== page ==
Maha Shivratri, the night of the worship of Lord Shiva, occurs on the 14th night of the new moon during the dark half of the month of Phalguna. It falls on a moonless February night, when Hindus offer special prayer to the Lord of destruction. Shivratri (Sanskrit 'ratri' = night) is the night when he is said to have performed the Tandava Nritya or the dance of primordial creation, preservation and destruction. The festival is observed for one day and one night only.
Importance of Performing Bel Patra Archana on MahaShivratri day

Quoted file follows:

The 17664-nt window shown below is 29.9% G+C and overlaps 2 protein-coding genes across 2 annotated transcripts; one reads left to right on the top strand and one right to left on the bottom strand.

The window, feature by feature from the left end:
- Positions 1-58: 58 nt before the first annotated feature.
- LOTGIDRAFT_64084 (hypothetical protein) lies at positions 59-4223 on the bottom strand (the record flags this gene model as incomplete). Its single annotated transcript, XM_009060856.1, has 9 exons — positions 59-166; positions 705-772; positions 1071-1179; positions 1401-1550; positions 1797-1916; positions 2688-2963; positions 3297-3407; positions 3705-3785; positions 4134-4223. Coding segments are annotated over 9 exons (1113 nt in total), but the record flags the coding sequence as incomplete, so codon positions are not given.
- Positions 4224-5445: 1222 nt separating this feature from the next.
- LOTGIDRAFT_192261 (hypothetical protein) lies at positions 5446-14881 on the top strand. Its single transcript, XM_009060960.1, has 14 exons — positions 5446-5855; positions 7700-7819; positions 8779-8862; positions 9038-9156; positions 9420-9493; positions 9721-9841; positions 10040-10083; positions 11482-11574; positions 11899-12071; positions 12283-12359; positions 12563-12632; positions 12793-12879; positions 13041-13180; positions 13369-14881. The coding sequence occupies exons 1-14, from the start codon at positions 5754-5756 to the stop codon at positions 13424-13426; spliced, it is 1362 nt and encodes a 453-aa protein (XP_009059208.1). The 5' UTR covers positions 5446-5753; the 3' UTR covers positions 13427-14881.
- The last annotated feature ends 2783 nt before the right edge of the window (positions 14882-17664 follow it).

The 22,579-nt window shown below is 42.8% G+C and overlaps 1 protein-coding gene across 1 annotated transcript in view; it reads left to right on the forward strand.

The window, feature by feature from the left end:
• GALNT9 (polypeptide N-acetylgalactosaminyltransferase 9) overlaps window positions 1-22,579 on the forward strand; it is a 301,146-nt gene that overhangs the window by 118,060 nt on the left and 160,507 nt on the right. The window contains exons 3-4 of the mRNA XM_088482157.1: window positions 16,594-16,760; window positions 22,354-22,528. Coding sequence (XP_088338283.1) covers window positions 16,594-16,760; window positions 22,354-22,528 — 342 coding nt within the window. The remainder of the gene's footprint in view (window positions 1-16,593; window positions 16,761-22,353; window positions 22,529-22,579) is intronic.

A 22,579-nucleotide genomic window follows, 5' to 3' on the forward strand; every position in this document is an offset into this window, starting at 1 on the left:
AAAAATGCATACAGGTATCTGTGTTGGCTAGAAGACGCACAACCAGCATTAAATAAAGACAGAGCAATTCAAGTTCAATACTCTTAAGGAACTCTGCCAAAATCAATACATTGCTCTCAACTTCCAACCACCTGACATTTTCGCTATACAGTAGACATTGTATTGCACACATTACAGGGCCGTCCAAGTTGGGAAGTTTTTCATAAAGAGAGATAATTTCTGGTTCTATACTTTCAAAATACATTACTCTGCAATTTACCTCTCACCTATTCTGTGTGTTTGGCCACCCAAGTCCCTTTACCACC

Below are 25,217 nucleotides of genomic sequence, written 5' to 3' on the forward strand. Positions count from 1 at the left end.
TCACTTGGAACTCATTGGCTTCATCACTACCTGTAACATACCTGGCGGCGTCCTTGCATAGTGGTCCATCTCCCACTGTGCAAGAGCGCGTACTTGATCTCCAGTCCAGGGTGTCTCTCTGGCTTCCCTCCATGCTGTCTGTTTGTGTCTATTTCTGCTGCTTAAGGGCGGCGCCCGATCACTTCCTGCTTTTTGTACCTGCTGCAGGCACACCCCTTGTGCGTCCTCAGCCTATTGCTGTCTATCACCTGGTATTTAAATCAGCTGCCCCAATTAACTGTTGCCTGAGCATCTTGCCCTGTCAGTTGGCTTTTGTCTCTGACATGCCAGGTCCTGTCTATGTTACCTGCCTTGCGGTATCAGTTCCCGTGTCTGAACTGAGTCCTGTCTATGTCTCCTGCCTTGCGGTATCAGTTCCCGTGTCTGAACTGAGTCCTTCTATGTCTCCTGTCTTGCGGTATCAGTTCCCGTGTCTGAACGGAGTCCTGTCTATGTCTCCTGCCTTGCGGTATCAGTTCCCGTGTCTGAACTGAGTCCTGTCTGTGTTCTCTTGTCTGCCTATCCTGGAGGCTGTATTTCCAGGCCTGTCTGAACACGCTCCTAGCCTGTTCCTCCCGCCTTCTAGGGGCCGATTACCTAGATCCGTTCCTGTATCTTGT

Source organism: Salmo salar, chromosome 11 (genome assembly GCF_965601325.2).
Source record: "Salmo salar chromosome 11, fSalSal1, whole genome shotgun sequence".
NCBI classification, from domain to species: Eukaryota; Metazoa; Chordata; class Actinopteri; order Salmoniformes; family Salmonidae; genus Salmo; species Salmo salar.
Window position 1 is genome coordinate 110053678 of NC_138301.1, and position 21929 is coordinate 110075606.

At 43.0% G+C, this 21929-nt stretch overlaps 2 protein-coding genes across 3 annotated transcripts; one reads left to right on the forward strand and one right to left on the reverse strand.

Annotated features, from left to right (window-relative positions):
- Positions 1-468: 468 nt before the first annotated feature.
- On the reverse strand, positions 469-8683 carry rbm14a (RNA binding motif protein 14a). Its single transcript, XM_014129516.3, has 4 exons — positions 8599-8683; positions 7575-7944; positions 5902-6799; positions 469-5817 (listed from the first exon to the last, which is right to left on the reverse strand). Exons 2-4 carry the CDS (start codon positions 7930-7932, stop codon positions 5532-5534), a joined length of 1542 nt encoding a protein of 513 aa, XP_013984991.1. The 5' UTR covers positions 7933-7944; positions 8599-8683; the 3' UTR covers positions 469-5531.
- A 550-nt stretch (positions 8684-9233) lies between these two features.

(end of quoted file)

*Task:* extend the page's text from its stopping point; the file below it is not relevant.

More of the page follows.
Bael patra (Bilva leaves) represent the three important nadies (nerves), namely, Ida, Pingla and Sushumana. Joining of these three nadies cleanses the brahma nadi of all the sins and opens the passage for the vital force, the Kundalini to reach the Ajna Chakra. The Ajna chakra is positioned at the eyebrow region and has two white petals, said to represent the psychic channels, Ida and Pingala, which meet here with the central Sushumna nadi before rising to the crown chakra, Sahasrara. The vital air helps it to be seated with Shiva in the Sahasrara (the thousand petal plexus). This is known as marriage of Shiva with Parvati. The divine blessing that accrues from it is the realization of the Self by gaining omniscience which marks the end of circle of life and death.